Groups collaborate on Houlton Art Bench
Work has started on a unique project created by Houlton Elementary students, with the help of many adults in the community who all lent their talents to make the kids' vision come to life.
The project is part of the Art Bench Trail, a series of what will now be 10 benches, all designed and created by kids, with support from adults in their communities. This new bench, in Houlton, is the 10th bench, said Anastasia Shartin of The Phipps Center for the Arts.
"They are community projects," said Shartin. "Very deep and broad community involvement goes into each one of the benches."
The one in Houlton is being installed not far from Houlton Elementary, at a trailhead park for the Stillwater Bridge trail system.
Shartin said this particular Art Bench project has been in the works for a long time, but was put off for awhile due to construction on the new St. Croix Crossing Bridge.
Two grades of Houlton kids participated in designing the Art Bench. Last year, as third and fourth grade students, the children learned about the historical, cultural and industrial resources of the area. That tied in nicely with their curriculum, said Houlton Principal Sue Hellmers.
She said fourth graders studied Native American and Wisconsin history while third graders looked at the history of their own community.
This past summer, Art Bench organizers hired John Kalmon, a local architect who is also a former Houlton student.
Kalmon held workshops with the students, taught them about the stages of design, and helped them design their very own Art Bench.
"He really showed them how he used these same sorts of planning tools for his own job," Hellmers said. "So we did a lot of hands-on work."
The students' final design wasn't strictly a bench, so much as a gathering space for up to 25 people. Large rocks form a raised seating area that looks out to a paved patio, with a smaller stage area. The patio includes pavers engraved with the Houlton students' artwork representing different aspects of their community.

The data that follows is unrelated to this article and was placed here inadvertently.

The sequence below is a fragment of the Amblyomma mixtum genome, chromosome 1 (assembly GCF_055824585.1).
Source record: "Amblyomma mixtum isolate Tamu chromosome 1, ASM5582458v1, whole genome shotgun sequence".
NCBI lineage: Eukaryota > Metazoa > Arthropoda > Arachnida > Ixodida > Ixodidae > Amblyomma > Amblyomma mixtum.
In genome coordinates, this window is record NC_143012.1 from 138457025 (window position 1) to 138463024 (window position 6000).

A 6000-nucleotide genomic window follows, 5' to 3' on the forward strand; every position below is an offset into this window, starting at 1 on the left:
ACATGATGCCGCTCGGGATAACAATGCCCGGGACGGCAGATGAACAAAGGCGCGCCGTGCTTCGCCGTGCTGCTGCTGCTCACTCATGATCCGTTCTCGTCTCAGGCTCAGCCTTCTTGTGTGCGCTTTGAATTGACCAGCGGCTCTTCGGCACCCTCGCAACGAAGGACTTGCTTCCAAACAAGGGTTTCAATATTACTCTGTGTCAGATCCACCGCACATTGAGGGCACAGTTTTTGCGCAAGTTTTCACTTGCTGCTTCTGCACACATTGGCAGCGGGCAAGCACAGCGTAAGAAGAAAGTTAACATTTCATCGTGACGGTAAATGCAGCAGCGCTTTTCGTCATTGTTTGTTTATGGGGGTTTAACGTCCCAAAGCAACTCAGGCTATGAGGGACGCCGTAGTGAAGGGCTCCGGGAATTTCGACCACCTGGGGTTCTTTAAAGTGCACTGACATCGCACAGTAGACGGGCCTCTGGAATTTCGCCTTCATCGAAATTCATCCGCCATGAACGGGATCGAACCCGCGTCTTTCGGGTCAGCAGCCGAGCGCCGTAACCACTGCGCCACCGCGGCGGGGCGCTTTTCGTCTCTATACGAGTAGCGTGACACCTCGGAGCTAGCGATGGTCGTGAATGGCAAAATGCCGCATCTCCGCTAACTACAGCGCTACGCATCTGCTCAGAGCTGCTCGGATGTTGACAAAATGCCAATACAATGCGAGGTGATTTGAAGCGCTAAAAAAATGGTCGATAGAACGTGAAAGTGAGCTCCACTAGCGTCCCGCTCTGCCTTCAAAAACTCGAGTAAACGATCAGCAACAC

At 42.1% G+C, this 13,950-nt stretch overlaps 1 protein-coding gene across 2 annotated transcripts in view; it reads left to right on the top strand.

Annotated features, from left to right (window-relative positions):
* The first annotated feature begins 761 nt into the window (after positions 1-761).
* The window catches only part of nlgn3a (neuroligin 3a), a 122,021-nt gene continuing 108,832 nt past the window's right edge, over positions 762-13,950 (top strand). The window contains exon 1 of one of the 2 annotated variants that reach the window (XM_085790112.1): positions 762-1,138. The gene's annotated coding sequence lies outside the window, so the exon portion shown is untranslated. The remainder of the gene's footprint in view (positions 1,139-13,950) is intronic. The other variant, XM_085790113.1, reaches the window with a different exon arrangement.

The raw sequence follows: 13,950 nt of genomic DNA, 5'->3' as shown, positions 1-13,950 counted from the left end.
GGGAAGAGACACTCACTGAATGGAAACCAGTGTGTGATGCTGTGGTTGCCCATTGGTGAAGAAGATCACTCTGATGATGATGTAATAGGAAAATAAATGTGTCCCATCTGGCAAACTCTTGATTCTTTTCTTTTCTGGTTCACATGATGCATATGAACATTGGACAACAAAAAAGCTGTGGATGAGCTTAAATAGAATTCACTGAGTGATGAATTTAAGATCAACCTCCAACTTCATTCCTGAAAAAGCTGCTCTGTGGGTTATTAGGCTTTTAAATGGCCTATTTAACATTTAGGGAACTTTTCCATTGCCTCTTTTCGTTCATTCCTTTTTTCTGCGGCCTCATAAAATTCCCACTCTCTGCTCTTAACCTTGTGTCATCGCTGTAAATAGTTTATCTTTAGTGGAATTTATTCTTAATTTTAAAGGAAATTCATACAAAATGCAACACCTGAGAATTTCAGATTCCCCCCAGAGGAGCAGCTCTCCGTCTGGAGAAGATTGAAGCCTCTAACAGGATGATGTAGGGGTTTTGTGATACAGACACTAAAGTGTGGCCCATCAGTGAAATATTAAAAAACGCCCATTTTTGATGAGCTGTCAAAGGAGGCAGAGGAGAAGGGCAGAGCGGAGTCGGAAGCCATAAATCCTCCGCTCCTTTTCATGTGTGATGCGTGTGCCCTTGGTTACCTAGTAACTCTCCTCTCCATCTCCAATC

Though the design was developed by the kids, many adults helped bring it to life. Dan Shimon of Willow River Company took over where Kalmon left off, when Kalmon moved to Montana in January.
Devon Russell and Rivard Stone, Sandy Madsen and the Master Gardeners, Tom Klatt and the Hudson High School metalshop students, Tamara Traxler and St. Croix County, and Shartin and The Phipps Center for the Arts helped make this project possible.
"The kids honestly have had a complete and total voice in what it looks like," said Hellmers. "They've designed it and it's been really fun to see it come to life these last couple weeks."
Hellmers said the project gives kids the chance to see the process of how things go from idea to reality.
"I think they felt very empowered," she said, "and they have been able to see that their ideas have been very valuable."
Hellmers said Houlton Elementary will use the new bench, but it's also a place community members can gather. She feels it's important that kids are able to come back and see their artwork on display for years to come, and know they had a hand in creating the Art Bench.
Shartin said work on the Houlton Art Bench, including landscaping, is expected to be complete by the time school ends. The Art Bench will become open to the public when St. Croix County opens the trailhead area at which the bench is located.
For a map of the Art Bench Trail, visit www.artbenchtrail.org